Health, Medicine, and Spirituality

When we go to a hospital or clinic for medical care, we assume that the physician should attend only to our physical health. We seldom expect physicians to pray for us or share about faith. That role is relegated to religious clergy.

You might be surprised, this separation between physician and clergy, spirituality and health occupies only 5% of recorded human history.  For more than 8,000 years, medicine, health, and spirituality have been closely related. Fortunately, it's being cycled back to the mainstream of medicine and health care. For example, today, about three-fourths of U.S. medical schools offer courses on spirituality and health.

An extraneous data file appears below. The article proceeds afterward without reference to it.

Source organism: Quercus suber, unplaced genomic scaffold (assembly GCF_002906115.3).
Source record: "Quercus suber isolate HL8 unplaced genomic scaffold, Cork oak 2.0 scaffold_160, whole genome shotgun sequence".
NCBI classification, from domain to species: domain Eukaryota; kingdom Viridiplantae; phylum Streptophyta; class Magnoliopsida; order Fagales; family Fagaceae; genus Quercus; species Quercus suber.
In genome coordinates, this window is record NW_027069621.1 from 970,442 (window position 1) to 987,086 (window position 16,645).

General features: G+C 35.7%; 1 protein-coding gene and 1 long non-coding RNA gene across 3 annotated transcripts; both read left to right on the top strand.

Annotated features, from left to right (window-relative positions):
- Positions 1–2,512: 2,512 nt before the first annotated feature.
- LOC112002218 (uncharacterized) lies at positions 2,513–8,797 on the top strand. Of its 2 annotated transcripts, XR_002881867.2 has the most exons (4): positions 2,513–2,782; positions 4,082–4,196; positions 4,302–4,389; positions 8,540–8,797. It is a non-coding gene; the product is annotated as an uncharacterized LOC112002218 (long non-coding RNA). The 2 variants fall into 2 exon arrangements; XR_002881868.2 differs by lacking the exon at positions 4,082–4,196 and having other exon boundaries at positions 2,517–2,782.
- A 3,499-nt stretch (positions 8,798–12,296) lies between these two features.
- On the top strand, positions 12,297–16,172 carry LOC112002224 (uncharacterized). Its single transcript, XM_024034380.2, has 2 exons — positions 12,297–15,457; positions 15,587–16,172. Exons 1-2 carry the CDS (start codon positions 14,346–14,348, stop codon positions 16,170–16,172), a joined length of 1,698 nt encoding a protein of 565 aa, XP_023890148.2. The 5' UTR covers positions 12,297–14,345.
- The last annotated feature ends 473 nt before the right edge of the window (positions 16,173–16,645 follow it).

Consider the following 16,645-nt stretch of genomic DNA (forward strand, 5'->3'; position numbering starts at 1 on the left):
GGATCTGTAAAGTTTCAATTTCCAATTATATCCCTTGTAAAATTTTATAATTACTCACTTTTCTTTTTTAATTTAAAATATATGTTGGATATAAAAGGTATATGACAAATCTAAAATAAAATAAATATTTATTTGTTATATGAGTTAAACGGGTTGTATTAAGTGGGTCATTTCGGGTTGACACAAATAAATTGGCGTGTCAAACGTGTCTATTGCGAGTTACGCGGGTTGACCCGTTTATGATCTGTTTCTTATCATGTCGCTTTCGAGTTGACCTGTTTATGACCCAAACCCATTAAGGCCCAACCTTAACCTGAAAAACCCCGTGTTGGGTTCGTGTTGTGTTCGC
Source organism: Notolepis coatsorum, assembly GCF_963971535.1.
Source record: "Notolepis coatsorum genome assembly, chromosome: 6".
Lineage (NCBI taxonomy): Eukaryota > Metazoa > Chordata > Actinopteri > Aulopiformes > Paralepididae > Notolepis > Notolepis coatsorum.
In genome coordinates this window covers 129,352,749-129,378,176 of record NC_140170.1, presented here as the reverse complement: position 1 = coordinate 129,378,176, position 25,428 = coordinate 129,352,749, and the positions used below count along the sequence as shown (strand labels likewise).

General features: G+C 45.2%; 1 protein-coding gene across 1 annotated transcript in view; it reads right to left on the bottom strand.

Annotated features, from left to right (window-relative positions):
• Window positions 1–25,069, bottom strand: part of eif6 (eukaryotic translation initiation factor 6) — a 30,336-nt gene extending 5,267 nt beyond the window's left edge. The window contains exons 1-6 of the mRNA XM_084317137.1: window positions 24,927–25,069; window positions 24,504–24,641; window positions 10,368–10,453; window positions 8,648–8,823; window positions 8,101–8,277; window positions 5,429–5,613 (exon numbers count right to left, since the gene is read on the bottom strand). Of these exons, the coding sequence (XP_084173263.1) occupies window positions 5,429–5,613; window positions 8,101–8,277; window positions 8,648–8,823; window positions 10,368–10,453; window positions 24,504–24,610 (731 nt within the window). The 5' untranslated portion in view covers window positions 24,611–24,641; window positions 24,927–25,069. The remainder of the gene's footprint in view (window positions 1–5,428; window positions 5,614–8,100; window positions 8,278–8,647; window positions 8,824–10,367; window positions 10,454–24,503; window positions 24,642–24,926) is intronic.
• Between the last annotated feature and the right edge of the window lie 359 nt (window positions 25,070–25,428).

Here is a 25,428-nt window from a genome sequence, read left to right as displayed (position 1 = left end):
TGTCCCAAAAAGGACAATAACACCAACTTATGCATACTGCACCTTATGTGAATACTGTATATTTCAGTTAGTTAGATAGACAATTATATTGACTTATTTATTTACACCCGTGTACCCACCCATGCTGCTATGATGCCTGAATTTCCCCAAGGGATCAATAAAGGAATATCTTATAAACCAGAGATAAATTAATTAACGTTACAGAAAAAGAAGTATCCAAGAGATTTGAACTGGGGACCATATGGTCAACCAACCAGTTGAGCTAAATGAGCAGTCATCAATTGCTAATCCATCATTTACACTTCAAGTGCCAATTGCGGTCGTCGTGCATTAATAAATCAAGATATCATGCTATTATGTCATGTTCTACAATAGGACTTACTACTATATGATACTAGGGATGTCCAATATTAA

Excluding faith in the healing equation is unwise. It's destructive. Consider king Asa of the Old Testament times:  "In the thirty-ninth year of his reign, Asa was afflicted with a disease in his feet. Though his disease was severe, even in his illness, he did not seek help from the Lord, but only from the physicians" (2 Chronicles 16:12). Asa died shortly thereafter. He committed a fatal error of seeking help only from medicine and physicians.